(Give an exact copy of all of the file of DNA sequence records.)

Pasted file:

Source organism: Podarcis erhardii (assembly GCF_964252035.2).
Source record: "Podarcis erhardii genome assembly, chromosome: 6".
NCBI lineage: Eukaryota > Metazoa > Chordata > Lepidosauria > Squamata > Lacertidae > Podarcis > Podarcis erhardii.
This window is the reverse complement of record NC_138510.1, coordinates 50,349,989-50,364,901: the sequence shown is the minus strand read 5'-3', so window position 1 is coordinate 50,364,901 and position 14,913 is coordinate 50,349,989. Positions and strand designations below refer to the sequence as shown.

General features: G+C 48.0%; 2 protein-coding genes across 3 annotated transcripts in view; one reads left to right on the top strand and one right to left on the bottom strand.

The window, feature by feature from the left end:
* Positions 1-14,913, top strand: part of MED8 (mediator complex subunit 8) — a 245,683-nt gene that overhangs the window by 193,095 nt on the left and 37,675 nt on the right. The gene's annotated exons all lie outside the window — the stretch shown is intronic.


Source organism: Podarcis erhardii (assembly GCF_964252035.2).
Source record: "Podarcis erhardii genome assembly, chromosome: 6".
NCBI lineage: Eukaryota > Metazoa > Chordata > Lepidosauria > Squamata > Lacertidae > Podarcis > Podarcis erhardii.
This window is the reverse complement of record NC_138510.1, coordinates 50,349,989-50,364,901: the sequence shown is the minus strand read 5'-3', so window position 1 is coordinate 50,364,901 and position 14,913 is coordinate 50,349,989. Positions and strand designations below refer to the sequence as shown.

General features: G+C 48.0%; 2 protein-coding genes across 3 annotated transcripts in view; one reads left to right on the top strand and one right to left on the bottom strand.

The window, feature by feature from the left end:
* Positions 1-14,913, top strand: part of MED8 (mediator complex subunit 8) — a 245,683-nt gene that overhangs the window by 193,095 nt on the left and 37,675 nt on the right. The gene's annotated exons all lie outside the window — the stretch shown is intronic.